In addition to the time I spent at the Cass I must have worked here at least another 18 days on the painting and 3 days designing and making up the frame, with Barbara's [his wife] help in this.
In a letter of 30 May 1986, McComb added:
The studio where the painting was made is on the 5th floor of the Sir John Cass School; the studio is directly opposite the roof of the Whitechapel Art Gallery, Whitechapel High Street.
The cityscape is very much a composed aspect of the painting; the buildings have been freely selected from a 180 degree eye sweep of the view; as seen through the window. In essence, the cityscape space has been sandwiched closer. Moving backwards from left to right, in the picture's cityscape, is Canon Barnet Primary School, Commercial Street, with the corner of Denning Point G L C Flats behind; these have been brought forward displacing the buildings in front of them on Whitechapel High Street.
The centre foreground-end of the School, with grid windows, has been enlarged and lowered.
The iron railed wall, and windowed slate roof corner, which completes the right foreground of the painting is of Whitechapel Art Gallery, and although without decorative columns, is pretty well unchanged in scale and position. The middle distance back to the chimney, is a selection of the linen merchants and clothing manufacturers' buildings, which border Wentworth Street, Thrawl Street, Loleworth Close, and Fashion Street; these run parallel to Whitechapel High Street and in between Commercial Street, and Brick Lane. Behind Fashion Street provided my major omission, where I left out Hawksmoor's christ Church, Spitalfields with its surround of splendid plane trees. These I replaced with a taller and slimmer version of Trumans (I left out the name) brewery factory chimney which has been brought forwards from far distant end of Brick Lane. In the painting the chimney acts as a smoking centre for the space of the cityscape, echoing the vertical column of Zarrin herself; the top of the chimney being parallel to her head. The flats left and right behind the chimney are enlarged and have been brought forwards from their Hoxton horizon. The view of Hampstead seen behind the church on a fine day has been omitted. One of the visual aspects of the painting which became increasingly interesting as the work developed, was the variety and almost Byzantine beauty of the brickwork in this part of the East End of London. I used opera glasses extensively in studying the cityscape.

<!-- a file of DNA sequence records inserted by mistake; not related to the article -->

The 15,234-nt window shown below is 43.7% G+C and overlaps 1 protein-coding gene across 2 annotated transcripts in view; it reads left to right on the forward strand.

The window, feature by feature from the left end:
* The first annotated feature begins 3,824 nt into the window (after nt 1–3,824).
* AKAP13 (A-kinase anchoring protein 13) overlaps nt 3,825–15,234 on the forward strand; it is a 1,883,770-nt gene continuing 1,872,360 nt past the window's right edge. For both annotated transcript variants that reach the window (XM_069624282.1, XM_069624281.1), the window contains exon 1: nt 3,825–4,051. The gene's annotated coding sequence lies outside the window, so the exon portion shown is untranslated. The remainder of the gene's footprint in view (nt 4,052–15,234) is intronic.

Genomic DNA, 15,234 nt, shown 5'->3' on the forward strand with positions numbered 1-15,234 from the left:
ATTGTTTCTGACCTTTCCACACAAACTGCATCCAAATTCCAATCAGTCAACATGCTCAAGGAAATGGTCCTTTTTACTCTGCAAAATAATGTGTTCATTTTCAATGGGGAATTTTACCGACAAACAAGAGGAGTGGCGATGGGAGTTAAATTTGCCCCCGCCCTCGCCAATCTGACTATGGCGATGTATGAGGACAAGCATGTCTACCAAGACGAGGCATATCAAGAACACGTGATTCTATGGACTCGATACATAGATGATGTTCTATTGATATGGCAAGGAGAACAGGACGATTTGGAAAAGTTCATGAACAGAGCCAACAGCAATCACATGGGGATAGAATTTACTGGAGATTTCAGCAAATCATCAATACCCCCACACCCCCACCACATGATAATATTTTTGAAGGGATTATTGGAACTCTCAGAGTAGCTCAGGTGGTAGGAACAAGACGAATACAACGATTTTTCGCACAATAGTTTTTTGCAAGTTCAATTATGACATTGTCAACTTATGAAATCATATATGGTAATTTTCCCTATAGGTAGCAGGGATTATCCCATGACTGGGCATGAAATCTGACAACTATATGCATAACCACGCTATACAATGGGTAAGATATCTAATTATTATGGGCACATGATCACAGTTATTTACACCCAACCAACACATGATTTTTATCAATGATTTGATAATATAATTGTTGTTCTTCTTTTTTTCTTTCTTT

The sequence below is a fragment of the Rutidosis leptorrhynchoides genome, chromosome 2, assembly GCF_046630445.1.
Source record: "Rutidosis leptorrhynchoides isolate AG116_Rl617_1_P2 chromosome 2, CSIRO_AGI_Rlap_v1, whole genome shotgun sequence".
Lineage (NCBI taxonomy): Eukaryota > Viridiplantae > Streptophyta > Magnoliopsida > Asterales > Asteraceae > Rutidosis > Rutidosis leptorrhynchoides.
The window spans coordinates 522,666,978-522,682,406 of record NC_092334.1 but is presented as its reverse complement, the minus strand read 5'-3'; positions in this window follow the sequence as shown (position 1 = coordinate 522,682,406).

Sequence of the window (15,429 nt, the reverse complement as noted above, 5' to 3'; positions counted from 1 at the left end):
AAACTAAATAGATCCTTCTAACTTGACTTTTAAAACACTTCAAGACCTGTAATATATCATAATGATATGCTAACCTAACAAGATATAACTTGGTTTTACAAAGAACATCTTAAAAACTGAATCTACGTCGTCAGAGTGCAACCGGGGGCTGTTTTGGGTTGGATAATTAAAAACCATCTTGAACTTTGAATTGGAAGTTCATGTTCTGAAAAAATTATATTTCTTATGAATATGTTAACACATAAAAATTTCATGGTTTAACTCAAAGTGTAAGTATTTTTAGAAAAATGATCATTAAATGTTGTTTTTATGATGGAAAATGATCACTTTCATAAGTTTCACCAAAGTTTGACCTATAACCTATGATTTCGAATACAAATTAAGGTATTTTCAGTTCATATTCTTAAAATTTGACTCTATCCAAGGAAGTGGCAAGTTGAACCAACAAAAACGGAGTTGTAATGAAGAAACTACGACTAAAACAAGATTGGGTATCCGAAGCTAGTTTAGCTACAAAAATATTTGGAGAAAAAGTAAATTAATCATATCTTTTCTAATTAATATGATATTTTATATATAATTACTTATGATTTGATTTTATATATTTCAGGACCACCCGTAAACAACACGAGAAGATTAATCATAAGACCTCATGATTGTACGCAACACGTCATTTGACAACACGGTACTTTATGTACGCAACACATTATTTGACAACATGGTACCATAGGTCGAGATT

In the painting ‘the window was opened as a device to connect Zarrin and the internal room with the unsympathetic city landscape outside. Zarrin standing with natural dignity, a creature of the sun, against the mishmash of Victorian and contemporary tower blocks. Timothy Hyman's article expresses very well the thoughts and feelings which I tried to convey in the painting, including the relevance of the quote.’ The relevant passage in Hyman's article (cited above; it was published twice in slightly different forms) reads as follows: